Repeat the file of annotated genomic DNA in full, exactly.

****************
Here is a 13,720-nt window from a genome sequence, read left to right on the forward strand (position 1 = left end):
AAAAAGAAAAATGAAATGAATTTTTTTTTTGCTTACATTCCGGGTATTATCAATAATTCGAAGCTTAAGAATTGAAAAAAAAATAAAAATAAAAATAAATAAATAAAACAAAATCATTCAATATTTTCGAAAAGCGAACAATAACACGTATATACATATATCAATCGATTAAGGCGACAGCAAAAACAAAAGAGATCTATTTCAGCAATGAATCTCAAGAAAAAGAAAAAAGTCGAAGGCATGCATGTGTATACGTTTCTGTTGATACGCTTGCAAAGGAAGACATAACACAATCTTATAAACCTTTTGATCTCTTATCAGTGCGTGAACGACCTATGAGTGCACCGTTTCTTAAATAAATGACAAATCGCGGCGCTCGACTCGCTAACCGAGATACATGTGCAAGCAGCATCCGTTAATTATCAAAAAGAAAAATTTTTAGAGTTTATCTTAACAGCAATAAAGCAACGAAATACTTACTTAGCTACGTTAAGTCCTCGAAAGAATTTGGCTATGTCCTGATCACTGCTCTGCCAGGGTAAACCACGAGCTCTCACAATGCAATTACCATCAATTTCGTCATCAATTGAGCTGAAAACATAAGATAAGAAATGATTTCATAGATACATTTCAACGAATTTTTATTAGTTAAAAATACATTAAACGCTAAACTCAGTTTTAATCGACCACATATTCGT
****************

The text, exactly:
Here is a 13,720-nt window from a genome sequence, read left to right on the forward strand (position 1 = left end):
AAAAAGAAAAATGAAATGAATTTTTTTTTTGCTTACATTCCGGGTATTATCAATAATTCGAAGCTTAAGAATTGAAAAAAAAATAAAAATAAAAATAAATAAATAAAACAAAATCATTCAATATTTTCGAAAAGCGAACAATAACACGTATATACATATATCAATCGATTAAGGCGACAGCAAAAACAAAAGAGATCTATTTCAGCAATGAATCTCAAGAAAAAGAAAAAAGTCGAAGGCATGCATGTGTATACGTTTCTGTTGATACGCTTGCAAAGGAAGACATAACACAATCTTATAAACCTTTTGATCTCTTATCAGTGCGTGAACGACCTATGAGTGCACCGTTTCTTAAATAAATGACAAATCGCGGCGCTCGACTCGCTAACCGAGATACATGTGCAAGCAGCATCCGTTAATTATCAAAAAGAAAAATTTTTAGAGTTTATCTTAACAGCAATAAAGCAACGAAATACTTACTTAGCTACGTTAAGTCCTCGAAAGAATTTGGCTATGTCCTGATCACTGCTCTGCCAGGGTAAACCACGAGCTCTCACAATGCAATTACCATCAATTTCGTCATCAATTGAGCTGAAAACATAAGATAAGAAATGATTTCATAGATACATTTCAACGAATTTTTATTAGTTAAAAATACATTAAACGCTAAACTCAGTTTTAATCGACCACATATTCGT